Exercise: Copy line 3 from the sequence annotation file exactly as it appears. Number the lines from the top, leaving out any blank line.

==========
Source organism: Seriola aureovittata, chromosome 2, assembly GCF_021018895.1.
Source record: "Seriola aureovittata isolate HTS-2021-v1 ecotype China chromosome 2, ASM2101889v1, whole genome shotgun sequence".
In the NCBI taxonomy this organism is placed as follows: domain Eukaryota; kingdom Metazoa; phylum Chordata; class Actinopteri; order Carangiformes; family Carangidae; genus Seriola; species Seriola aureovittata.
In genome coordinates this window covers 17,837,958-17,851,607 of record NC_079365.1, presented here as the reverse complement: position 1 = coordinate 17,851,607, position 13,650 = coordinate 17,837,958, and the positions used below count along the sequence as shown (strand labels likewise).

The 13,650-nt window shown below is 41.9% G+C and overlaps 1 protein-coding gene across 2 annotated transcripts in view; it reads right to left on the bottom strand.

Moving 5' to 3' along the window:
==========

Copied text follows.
In the NCBI taxonomy this organism is placed as follows: domain Eukaryota; kingdom Metazoa; phylum Chordata; class Actinopteri; order Carangiformes; family Carangidae; genus Seriola; species Seriola aureovittata.